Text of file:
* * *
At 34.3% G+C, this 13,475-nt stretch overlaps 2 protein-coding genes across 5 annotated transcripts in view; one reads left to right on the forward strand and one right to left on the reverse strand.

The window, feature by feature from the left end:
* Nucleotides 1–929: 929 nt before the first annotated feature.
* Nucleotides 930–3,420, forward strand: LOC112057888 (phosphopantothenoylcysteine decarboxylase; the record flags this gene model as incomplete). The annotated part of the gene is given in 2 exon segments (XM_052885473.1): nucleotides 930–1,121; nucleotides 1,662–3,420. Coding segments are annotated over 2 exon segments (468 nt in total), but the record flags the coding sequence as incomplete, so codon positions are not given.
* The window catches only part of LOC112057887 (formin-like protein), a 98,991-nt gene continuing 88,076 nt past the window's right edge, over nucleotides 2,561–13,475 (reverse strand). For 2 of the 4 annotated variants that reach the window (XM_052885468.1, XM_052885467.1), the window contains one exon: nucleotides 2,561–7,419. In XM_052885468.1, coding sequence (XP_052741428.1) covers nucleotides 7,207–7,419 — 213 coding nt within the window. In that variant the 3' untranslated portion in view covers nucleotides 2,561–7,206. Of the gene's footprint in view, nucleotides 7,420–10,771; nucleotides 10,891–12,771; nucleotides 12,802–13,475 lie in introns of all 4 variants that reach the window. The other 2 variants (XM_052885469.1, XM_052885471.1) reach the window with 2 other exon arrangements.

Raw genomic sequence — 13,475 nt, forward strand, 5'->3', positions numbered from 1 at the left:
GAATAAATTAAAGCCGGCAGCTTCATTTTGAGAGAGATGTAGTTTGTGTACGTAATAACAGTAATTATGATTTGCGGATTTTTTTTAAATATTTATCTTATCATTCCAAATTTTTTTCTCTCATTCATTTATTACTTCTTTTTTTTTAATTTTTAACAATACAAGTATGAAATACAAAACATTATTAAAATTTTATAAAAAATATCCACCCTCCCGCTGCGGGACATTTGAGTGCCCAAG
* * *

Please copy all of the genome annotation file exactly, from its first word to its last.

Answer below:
At 34.3% G+C, this 13,475-nt stretch overlaps 2 protein-coding genes across 5 annotated transcripts in view; one reads left to right on the forward strand and one right to left on the reverse strand.

The window, feature by feature from the left end:
* Nucleotides 1–929: 929 nt before the first annotated feature.
* Nucleotides 930–3,420, forward strand: LOC112057888 (phosphopantothenoylcysteine decarboxylase; the record flags this gene model as incomplete). The annotated part of the gene is given in 2 exon segments (XM_052885473.1): nucleotides 930–1,121; nucleotides 1,662–3,420. Coding segments are annotated over 2 exon segments (468 nt in total), but the record flags the coding sequence as incomplete, so codon positions are not given.
* The window catches only part of LOC112057887 (formin-like protein), a 98,991-nt gene continuing 88,076 nt past the window's right edge, over nucleotides 2,561–13,475 (reverse strand). For 2 of the 4 annotated variants that reach the window (XM_052885468.1, XM_052885467.1), the window contains one exon: nucleotides 2,561–7,419. In XM_052885468.1, coding sequence (XP_052741428.1) covers nucleotides 7,207–7,419 — 213 coding nt within the window. In that variant the 3' untranslated portion in view covers nucleotides 2,561–7,206. Of the gene's footprint in view, nucleotides 7,420–10,771; nucleotides 10,891–12,771; nucleotides 12,802–13,475 lie in introns of all 4 variants that reach the window. The other 2 variants (XM_052885469.1, XM_052885471.1) reach the window with 2 other exon arrangements.

Raw genomic sequence — 13,475 nt, forward strand, 5'->3', positions numbered from 1 at the left:
GAATAAATTAAAGCCGGCAGCTTCATTTTGAGAGAGATGTAGTTTGTGTACGTAATAACAGTAATTATGATTTGCGGATTTTTTTTAAATATTTATCTTATCATTCCAAATTTTTTTCTCTCATTCATTTATTACTTCTTTTTTTTTAATTTTTAACAATACAAGTATGAAATACAAAACATTATTAAAATTTTATAAAAAATATCCACCCTCCCGCTGCGGGACATTTGAGTGCCCAAG